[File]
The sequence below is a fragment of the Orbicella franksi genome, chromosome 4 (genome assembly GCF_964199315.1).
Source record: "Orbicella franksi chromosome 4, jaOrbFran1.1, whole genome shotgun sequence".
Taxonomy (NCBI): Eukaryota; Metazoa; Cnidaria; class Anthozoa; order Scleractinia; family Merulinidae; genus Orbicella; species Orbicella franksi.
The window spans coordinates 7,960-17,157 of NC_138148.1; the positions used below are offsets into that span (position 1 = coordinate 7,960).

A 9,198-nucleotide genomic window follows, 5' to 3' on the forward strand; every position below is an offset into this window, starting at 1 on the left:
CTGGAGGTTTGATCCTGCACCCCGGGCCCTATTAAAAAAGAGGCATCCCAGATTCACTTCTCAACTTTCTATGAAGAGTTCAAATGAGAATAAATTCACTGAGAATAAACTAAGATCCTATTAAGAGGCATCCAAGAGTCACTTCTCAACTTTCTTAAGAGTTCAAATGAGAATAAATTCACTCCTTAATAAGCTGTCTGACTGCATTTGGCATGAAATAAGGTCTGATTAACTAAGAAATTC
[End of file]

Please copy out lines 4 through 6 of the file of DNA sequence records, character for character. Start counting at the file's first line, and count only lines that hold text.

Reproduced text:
The window spans coordinates 7,960-17,157 of NC_138148.1; the positions used below are offsets into that span (position 1 = coordinate 7,960).

A 9,198-nucleotide genomic window follows, 5' to 3' on the forward strand; every position below is an offset into this window, starting at 1 on the left:
CTGGAGGTTTGATCCTGCACCCCGGGCCCTATTAAAAAAGAGGCATCCCAGATTCACTTCTCAACTTTCTATGAAGAGTTCAAATGAGAATAAATTCACTGAGAATAAACTAAGATCCTATTAAGAGGCATCCAAGAGTCACTTCTCAACTTTCTTAAGAGTTCAAATGAGAATAAATTCACTCCTTAATAAGCTGTCTGACTGCATTTGGCATGAAATAAGGTCTGATTAACTAAGAAATTC